Patterns of vegetation development following clearcutting of Pinus contorta Dougl. ex Loud. in west-central Alberta
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AbstractVegetation development was described forty-five years after clearcutting of Pinus contorta Dougl. ex Loud, in the Upper Boreal-Cordilleran ecoregion of west-central Alberta. Understory species composition and abundance in 143 clearcut stands were analysed in relation to stand age, and to crown cover as measured by densiometer. Twenty-four stands were used to describe the native vegetation. The most abundant species were common to both clearcut and native stands, and the vegetation of older clearcut stands approximated that of native stands. Although early serai species abundance was not strongly related to increasing crown cover and stand age, later serai species abundance increased. Time- and crown cover-based models of vegetation development were presented and incorporated elements from existing physiognomic and successional models. It is proposed that crown cover could be manipulated to reach management objectives related to wildlife habitat or landscape reclamation.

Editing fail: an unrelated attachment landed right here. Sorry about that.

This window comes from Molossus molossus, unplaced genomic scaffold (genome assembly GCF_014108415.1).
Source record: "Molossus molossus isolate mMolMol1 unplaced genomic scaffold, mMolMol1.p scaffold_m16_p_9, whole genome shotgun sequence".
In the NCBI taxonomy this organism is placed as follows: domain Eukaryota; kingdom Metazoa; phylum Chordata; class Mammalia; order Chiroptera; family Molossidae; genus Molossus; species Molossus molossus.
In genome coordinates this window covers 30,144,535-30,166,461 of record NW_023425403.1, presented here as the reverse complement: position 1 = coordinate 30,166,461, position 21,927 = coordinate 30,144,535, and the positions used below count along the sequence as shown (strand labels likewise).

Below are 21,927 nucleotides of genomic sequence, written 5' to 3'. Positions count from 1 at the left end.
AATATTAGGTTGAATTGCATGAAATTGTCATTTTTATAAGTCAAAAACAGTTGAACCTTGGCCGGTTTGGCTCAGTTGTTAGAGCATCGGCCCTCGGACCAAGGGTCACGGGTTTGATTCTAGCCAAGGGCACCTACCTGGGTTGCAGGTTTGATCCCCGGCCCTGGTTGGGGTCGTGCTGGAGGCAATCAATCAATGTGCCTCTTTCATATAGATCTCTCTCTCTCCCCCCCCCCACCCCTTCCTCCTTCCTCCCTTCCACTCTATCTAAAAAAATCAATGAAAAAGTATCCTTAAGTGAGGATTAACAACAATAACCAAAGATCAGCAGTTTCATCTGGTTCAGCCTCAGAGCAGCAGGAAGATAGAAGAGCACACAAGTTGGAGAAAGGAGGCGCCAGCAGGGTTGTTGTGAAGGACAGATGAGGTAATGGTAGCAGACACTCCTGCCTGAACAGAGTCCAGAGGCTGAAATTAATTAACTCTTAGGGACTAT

Bibliography: p. 106-111